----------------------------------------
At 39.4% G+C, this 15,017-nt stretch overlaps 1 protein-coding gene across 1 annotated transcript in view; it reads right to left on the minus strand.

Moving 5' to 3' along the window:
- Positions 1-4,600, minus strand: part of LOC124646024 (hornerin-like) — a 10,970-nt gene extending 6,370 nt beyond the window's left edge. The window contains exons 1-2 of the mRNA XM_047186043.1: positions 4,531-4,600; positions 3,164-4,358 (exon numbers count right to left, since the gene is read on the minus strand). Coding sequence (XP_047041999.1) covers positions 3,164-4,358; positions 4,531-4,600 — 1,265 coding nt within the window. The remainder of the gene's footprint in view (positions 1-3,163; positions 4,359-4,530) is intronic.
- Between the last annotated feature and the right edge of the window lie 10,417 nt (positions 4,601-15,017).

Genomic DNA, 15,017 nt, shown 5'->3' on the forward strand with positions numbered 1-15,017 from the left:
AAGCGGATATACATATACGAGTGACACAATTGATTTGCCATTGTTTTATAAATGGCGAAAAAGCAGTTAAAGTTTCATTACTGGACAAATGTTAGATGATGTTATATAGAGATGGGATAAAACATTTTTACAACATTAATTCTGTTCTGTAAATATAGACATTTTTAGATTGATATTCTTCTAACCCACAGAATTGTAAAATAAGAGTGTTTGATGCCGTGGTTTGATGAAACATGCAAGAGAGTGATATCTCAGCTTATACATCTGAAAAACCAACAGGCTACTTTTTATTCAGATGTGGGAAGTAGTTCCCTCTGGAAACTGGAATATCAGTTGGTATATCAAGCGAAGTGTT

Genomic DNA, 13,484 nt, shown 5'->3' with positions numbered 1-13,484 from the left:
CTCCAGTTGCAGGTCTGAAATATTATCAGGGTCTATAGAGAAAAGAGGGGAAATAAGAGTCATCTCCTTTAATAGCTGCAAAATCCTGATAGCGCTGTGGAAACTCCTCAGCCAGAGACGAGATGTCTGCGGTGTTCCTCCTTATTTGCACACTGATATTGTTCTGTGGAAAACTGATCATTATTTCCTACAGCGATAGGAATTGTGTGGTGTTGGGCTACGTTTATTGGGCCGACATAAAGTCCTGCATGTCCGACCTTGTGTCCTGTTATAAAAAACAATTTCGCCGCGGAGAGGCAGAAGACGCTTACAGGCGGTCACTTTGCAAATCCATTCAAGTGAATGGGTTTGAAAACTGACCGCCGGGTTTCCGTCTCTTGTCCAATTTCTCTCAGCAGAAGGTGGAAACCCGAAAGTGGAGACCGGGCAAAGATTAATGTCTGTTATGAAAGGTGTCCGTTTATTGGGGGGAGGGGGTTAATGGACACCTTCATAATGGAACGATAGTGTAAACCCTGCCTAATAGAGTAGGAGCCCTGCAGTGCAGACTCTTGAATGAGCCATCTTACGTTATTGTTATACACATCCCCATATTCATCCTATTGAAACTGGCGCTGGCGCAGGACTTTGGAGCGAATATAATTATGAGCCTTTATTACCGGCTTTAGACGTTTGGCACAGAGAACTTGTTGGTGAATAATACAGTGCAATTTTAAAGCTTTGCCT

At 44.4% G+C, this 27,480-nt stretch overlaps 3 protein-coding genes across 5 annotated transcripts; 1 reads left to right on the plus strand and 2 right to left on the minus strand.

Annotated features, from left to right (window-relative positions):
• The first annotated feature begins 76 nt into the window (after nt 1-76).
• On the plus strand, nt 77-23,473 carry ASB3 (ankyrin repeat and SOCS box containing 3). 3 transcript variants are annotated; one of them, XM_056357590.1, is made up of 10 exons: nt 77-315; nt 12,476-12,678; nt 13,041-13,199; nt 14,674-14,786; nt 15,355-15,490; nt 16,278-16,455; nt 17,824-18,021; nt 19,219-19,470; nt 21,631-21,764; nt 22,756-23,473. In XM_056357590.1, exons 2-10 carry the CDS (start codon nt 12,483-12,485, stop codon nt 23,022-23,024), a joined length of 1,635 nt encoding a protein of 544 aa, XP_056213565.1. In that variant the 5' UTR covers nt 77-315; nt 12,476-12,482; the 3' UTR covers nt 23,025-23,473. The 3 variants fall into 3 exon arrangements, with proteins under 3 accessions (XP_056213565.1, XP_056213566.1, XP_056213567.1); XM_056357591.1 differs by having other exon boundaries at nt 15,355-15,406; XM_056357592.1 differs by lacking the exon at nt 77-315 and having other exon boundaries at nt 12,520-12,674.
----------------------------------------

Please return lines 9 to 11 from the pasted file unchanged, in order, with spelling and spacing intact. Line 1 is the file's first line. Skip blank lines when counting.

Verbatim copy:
At 44.4% G+C, this 27,480-nt stretch overlaps 3 protein-coding genes across 5 annotated transcripts; 1 reads left to right on the plus strand and 2 right to left on the minus strand.

Annotated features, from left to right (window-relative positions):
• The first annotated feature begins 76 nt into the window (after nt 1-76).